July 13, 2014 Fourth Sunday After Trinity
Lamentations 3:22-33, Psalm 91, Romans 8:18-23, St. Luke 6:36-42
As we continue our journey through the Psalter we come today to one of Satan’s favorites. He likes Psalm 91 so much he quoted a couple of its verses to Jesus:
“For He shall give His angels charge over you, to keep you in all your ways. 12 In their hands they shall bear you up, lest you dash your foot against a stone.”
Satan was tempting Jesus at the time. He took Him to the pinnacle of the temple in Jerusalem and offered the breezy suggestion that the Lord cast Himself down. The drop from that high point of the temple on Mount Zion into the Kidron Valley below is 450 feet.
But why worry? God had promised to send angels to pluck Him out of midair. You do believe God, don’t you?
Clever sod, this Satan. The fallen angel wields the promise of angels to save Jesus from a fall to entrap Him. I can imagine the Lord replying, “It certainly seems God sent no one to catch you when you fell. Maybe we need a bit of context here.”
But of course He produced a better response than I could put on His lips. He can cite Scripture, too: “You shall not tempt the Lord your God” (Deuteronomy 6:16).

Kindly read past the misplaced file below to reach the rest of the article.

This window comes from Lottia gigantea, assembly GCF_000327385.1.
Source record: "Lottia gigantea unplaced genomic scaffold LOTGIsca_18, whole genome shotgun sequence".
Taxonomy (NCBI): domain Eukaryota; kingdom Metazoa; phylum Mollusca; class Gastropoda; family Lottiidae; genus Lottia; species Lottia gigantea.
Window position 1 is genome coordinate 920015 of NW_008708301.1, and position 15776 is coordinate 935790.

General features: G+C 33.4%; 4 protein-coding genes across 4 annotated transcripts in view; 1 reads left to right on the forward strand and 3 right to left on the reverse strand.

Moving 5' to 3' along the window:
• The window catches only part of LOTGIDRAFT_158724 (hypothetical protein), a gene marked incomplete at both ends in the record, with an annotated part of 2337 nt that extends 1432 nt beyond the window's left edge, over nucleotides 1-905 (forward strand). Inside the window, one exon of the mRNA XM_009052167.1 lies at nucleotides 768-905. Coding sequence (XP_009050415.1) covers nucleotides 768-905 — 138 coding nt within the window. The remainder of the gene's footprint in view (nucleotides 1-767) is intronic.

Still, give the devil his due. He’s evil, not stupid.
Oh, but Preacher, you protest, Jesus didn’t tumble for this diabolical ploy. No, indeed. But how many of us sinners have flung ourselves into the trap of tempting God rather than trusting Him?
We must reflect for a moment on this notion of tempting. The same Greek word is variously translated “tempt” and “test” – and at times with little precision. God tempts no one to sin. He is doing His darndest to save us from it.
When we ask in the Lord’s Prayer that God would not “lead us into temptation” what we mean is that He would not test us beyond our limits. We have His promise that He will not, true, yet we ask just as we ask Him to supply our daily bread, which He has also promised.
So, Satan was most assuredly tempting Jesus but Jesus refused to test God. Say what you will against the devil, I admire his cunning. To discredit God the Son he pulls out lines from a paean to the trustworthiness of God the Father.
For that is precisely what Psalm 91 is.
Now, a brief aside. I must squelch once and for all a scurrilous rumor. I did not choose this psalm as my text for today because it contains my name. The New King James footnote explains helpfully that a fowler is “one who catches birds in a trap or snare.”
But of course you knew that already.
This is the first psalm listed in the lectionary for today, and that’s all there is to it. Now, at my last posting I had Dr. Crenshaw for both my rector at St. Francis Anglican Church and my dean at Cranmer Theological House.